Major vulnerabilities in North Carolina’s voter roll needs to be fixed before the Midterm Elections.
(Alexandria, VA.) – March 29, 2022: Today, the Public Interest Legal Foundation (PILF) released a research brief detailing errors in North Carolina’s voter rolls. These errors must be fixed before the 2022 elections which includes a U.S. Senate race that may be very close.
The Foundation’s analysis of the voter roll found that 7,933 North Carolinians were still registered to vote long after death in 2020. Some of these deceased registrants have been on the voter rolls for decades. One deceased registrant Hoyle Helms, a World War II vet, died in 1997 when Clinton was President. Following his death, he remained on the voter rolls for nearly 25 years.
Another deceased registrant, Mary Coleman, died in 2003 and remained active on the state’s voter rolls for nearly 2 decades.
The state’s voter rolls are also filled with tens of thousands of duplicate registrations. The Foundation found 42,984 North Carolinians were registered in another state before the 2020 election.
Additionally, 13,525 North Carolinians managed to become registered twice under variations of their name. This is extremely concerning as the state moves toward expanding vote by mail because these registrants would receive multiple ballots.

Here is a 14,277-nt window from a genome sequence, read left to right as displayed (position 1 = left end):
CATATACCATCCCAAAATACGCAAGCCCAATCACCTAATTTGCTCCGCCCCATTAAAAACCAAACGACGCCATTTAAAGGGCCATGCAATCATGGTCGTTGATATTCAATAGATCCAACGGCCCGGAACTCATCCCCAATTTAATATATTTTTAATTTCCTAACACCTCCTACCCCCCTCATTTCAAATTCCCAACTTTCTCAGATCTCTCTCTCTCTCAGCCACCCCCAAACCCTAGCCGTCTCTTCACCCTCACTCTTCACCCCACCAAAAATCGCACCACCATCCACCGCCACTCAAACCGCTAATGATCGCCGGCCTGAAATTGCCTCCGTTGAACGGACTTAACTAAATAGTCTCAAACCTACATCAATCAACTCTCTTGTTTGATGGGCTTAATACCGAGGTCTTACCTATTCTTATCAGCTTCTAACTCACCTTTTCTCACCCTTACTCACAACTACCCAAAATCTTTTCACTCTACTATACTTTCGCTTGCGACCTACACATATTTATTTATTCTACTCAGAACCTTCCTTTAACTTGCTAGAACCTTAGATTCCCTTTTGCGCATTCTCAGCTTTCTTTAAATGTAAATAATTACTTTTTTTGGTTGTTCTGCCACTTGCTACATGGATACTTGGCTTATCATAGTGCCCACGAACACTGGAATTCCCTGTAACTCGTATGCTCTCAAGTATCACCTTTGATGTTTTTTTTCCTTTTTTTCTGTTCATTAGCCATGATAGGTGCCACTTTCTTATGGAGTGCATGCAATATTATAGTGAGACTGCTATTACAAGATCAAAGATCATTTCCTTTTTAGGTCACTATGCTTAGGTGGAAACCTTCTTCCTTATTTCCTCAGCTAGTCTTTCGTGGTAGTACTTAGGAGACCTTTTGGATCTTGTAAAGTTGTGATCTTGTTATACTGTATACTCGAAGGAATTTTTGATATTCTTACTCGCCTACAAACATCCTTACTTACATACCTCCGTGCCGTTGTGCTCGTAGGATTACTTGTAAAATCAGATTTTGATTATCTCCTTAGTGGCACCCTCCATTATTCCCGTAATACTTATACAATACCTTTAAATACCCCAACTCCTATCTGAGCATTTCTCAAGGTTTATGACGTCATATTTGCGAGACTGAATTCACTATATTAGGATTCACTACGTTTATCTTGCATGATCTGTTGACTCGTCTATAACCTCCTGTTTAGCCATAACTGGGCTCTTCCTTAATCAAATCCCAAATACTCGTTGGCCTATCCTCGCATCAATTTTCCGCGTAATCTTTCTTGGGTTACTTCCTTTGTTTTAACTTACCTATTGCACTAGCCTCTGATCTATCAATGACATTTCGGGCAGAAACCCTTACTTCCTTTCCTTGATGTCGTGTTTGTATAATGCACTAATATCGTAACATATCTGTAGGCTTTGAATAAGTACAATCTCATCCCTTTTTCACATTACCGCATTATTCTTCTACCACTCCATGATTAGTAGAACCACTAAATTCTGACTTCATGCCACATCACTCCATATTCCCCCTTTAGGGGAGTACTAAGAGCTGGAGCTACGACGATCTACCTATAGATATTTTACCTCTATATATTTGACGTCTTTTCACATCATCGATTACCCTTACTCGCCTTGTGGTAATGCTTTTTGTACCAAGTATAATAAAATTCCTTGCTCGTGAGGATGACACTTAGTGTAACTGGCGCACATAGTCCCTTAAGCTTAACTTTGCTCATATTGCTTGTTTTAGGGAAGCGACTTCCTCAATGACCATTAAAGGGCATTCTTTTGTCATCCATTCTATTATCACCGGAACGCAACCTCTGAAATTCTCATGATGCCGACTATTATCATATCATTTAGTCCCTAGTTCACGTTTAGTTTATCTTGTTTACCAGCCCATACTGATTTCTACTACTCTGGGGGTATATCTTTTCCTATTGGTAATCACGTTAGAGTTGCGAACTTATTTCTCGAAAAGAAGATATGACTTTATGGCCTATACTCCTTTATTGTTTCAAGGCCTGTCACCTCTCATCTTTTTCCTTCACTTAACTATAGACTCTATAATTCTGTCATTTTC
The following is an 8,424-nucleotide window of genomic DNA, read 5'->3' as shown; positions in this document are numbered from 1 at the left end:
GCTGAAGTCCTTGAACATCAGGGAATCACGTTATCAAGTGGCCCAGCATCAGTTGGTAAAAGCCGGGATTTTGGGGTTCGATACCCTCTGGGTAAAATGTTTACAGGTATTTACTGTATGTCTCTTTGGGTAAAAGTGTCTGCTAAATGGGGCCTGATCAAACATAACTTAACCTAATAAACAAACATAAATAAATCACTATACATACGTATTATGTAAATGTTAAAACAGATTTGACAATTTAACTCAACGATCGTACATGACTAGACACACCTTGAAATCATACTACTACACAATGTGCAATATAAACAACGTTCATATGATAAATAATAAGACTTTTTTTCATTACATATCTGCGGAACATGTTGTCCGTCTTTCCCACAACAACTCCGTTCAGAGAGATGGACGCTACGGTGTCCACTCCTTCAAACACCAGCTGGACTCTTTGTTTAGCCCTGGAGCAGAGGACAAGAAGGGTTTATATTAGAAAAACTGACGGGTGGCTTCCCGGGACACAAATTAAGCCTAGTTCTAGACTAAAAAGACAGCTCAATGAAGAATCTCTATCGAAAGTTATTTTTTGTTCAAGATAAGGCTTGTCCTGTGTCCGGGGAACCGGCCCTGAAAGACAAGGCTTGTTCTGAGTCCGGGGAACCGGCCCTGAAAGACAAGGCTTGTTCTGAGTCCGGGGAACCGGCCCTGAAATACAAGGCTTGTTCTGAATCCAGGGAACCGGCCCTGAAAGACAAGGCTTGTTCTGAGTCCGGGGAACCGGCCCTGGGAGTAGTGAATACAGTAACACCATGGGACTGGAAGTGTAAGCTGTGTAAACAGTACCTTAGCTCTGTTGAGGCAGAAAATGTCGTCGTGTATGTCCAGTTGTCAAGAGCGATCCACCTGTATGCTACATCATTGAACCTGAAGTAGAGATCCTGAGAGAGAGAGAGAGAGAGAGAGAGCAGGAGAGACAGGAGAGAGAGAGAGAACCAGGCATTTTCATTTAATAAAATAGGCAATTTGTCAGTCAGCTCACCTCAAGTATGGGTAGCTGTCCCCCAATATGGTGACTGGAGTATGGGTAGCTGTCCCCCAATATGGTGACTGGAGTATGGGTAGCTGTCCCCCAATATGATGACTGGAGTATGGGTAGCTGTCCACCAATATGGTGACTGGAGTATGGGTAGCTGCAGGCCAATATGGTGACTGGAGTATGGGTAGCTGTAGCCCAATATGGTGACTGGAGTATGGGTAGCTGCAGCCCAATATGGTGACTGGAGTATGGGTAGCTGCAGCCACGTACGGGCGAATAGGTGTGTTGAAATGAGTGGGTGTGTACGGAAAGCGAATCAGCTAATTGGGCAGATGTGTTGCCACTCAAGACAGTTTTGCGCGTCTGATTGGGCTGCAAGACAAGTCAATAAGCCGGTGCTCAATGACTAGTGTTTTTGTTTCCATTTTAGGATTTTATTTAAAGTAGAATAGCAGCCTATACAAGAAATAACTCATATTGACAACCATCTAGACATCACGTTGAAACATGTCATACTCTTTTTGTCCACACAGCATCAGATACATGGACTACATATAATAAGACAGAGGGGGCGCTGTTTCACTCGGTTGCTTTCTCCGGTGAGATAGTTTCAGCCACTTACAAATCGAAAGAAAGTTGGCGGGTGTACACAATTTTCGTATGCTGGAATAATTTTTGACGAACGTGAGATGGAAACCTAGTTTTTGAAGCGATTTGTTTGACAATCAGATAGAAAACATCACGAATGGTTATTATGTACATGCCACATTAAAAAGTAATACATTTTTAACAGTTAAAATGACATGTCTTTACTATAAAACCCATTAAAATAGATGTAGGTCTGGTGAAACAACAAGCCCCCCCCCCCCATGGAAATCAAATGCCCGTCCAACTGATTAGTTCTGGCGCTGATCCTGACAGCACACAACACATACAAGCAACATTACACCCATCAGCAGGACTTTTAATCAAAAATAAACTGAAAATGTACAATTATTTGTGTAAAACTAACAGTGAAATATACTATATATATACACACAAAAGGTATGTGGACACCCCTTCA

“North Carolina officials need to use the time they still have to prepare voter rolls for the midterm elections,” said PILF President J. Christian Adams. “Time is running out. Silly, obvious errors in the voter roll can create opportunities for voter fraud and chaos in a close election. Correcting deceased and duplicate records now will help to preemptively address those risks.”
Access the full research brief here.
Public Interest Legal Foundation (PILF) is the nation’s only public interest law firm dedicated wholly to election integrity. The Foundation exists to assist states and others to aid the cause of election integrity and fight against lawlessness in American elections. Drawing on numerous experts in the field, PILF seeks to protect the right to vote and preserve the Constitutional framework of American elections. PILF has brought lawsuits and won victories in Texas, Mississippi, North Carolina, Virginia, Maryland, Pennsylvania, Michigan, and across the United States.